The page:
He was Harold MacMillan to the life on stage in Letter of Resignation (1998), and has done remarkable TV, including the indolent Harthouse in Hard Times (1977) and disreputable Uncle Giles in Dance to the Music of Time (1997). Perhaps best remember on TV for his consummate performance as Edward VIII in the television drama Edward and Mrs Simpson in 1980.
Never a major box-office attraction, Fox has matured into a dynamic character player, busy throughout the 1980s in such films as Never Say Never Again (1983), and Wild Geese II. In 1991, Fox could be seen by TV fans as King Richard in Robin Hood, the 'rival' production to Kevin Costner's Robin Hood: Prince of Thieves. He and Denholm Elliott transcend the average material in Return from the river Kwai (1988).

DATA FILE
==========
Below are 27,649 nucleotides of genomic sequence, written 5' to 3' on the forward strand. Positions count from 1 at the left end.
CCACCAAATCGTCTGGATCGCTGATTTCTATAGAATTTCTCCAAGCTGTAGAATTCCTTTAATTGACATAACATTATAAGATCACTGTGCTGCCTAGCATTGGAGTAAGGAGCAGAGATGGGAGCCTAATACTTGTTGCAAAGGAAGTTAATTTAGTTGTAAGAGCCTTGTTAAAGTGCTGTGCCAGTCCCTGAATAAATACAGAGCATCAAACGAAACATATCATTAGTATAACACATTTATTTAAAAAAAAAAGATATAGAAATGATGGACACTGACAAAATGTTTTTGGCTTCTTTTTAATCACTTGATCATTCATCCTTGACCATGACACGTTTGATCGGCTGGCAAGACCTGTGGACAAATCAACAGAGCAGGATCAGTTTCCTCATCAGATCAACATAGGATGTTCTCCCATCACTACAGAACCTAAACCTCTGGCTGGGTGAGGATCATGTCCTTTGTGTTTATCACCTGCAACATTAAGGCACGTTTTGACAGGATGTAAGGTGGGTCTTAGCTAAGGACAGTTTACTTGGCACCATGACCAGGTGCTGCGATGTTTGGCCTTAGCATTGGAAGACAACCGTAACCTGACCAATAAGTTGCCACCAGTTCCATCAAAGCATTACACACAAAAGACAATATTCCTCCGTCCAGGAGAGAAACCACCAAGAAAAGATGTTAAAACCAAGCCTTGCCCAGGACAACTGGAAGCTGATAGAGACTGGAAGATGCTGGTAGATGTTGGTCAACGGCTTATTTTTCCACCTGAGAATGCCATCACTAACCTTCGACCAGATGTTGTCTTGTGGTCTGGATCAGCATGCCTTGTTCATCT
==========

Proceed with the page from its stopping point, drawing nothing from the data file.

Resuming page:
The Shooting Party (1984) demands special mention a classic british film in all senses of the word and describes the events as the sun sets on the aristocracy and on the British Empire, set in the microcosm of an English country estate. Fox has a field day playing the weak, tradition bound guest who can't abide being bested and Cheryl Campbell is terrific as his wayward wife. Edward has persevered in film and his career has spanned nearly forty years. During that period he went on to win three BAFTA's, including best supporting actor for The Go-Between in 1970, and 1977's A Bridge Too Far.
Once married to Tracy Reed; his partner of over 30 years is now Joanna David and their daughter is Emilia Fox, who appears with her father in 2003's Republic of Love.